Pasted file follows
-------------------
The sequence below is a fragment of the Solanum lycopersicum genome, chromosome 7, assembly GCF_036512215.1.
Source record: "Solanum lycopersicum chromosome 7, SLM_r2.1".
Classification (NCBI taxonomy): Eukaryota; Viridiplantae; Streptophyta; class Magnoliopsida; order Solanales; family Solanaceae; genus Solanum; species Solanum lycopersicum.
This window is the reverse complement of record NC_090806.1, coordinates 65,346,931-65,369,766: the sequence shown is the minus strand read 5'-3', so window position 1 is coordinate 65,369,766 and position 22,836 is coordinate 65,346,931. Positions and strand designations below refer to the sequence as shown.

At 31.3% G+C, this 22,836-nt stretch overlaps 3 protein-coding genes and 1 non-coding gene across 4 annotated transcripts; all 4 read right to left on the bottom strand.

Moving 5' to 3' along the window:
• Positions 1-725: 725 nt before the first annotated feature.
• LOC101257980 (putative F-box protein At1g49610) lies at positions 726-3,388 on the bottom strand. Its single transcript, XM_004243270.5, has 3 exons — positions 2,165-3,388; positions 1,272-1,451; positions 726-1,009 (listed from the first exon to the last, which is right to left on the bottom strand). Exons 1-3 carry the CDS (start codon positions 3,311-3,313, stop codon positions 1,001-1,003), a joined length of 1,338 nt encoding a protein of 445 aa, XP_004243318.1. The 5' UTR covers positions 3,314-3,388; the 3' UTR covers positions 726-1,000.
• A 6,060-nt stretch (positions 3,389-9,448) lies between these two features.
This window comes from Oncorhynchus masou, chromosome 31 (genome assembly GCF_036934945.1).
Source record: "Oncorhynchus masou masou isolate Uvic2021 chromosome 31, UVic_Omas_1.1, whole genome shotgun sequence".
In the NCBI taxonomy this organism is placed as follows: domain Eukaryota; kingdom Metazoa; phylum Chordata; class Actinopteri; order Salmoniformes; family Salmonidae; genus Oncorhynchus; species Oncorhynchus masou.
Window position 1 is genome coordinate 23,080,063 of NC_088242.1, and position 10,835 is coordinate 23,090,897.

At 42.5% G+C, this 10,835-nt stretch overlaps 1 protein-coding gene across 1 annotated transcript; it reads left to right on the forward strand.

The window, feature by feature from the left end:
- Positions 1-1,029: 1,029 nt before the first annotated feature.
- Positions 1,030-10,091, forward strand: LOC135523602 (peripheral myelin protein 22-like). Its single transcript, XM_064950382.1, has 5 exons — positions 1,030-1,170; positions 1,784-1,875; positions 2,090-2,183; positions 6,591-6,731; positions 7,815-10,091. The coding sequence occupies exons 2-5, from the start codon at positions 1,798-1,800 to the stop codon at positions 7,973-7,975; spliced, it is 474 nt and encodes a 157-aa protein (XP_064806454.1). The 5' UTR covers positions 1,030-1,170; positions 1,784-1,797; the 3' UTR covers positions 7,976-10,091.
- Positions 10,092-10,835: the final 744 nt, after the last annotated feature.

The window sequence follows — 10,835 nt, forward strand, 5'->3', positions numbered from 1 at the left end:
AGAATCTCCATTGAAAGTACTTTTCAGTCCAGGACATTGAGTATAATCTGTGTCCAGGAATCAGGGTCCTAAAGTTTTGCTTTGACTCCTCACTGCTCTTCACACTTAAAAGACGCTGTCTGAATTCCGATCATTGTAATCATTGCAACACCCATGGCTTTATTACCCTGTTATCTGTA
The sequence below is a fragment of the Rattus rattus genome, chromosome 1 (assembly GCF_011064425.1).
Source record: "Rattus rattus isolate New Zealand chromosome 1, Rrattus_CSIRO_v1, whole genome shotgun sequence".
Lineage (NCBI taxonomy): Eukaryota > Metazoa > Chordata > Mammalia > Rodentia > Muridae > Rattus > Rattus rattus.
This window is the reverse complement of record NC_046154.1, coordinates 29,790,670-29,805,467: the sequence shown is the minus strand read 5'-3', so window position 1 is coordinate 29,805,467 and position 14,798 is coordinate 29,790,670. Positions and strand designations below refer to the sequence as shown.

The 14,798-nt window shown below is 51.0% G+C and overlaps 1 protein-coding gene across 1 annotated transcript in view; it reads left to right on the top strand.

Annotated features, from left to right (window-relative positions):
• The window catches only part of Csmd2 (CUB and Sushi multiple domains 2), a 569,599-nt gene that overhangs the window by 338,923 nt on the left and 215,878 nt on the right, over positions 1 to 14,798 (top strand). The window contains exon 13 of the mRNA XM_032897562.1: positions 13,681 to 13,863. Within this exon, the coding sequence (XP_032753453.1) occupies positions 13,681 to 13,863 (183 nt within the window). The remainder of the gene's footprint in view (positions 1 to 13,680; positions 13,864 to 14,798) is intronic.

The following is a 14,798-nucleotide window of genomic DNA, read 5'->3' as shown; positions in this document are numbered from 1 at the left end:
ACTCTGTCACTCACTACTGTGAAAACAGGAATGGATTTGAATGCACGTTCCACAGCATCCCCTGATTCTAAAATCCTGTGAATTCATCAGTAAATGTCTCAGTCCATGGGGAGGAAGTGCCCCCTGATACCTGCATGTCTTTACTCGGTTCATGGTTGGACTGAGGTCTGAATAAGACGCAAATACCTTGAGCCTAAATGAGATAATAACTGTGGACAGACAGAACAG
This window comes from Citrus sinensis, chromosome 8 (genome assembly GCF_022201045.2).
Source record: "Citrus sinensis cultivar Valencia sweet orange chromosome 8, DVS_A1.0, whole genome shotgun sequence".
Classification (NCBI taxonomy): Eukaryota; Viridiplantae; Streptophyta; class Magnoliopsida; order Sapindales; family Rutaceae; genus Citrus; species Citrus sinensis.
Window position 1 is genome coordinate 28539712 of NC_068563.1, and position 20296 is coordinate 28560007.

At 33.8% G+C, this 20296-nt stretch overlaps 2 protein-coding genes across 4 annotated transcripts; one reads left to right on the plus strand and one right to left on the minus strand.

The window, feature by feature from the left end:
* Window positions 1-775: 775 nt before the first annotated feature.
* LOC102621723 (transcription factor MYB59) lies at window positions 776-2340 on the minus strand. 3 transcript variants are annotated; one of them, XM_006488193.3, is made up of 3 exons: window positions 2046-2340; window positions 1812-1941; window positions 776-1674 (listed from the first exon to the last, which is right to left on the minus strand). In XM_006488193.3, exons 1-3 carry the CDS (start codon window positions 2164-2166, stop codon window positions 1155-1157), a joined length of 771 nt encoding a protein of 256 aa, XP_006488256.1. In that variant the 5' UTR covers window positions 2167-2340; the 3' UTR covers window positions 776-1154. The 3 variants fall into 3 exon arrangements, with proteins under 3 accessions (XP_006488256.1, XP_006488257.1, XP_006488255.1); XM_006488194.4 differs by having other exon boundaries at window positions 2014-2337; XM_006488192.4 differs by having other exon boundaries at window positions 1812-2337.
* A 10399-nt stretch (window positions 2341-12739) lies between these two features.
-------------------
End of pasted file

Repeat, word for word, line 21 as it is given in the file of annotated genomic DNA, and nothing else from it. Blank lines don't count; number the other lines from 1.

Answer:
The sequence below is a fragment of the Rattus rattus genome, chromosome 1 (assembly GCF_011064425.1).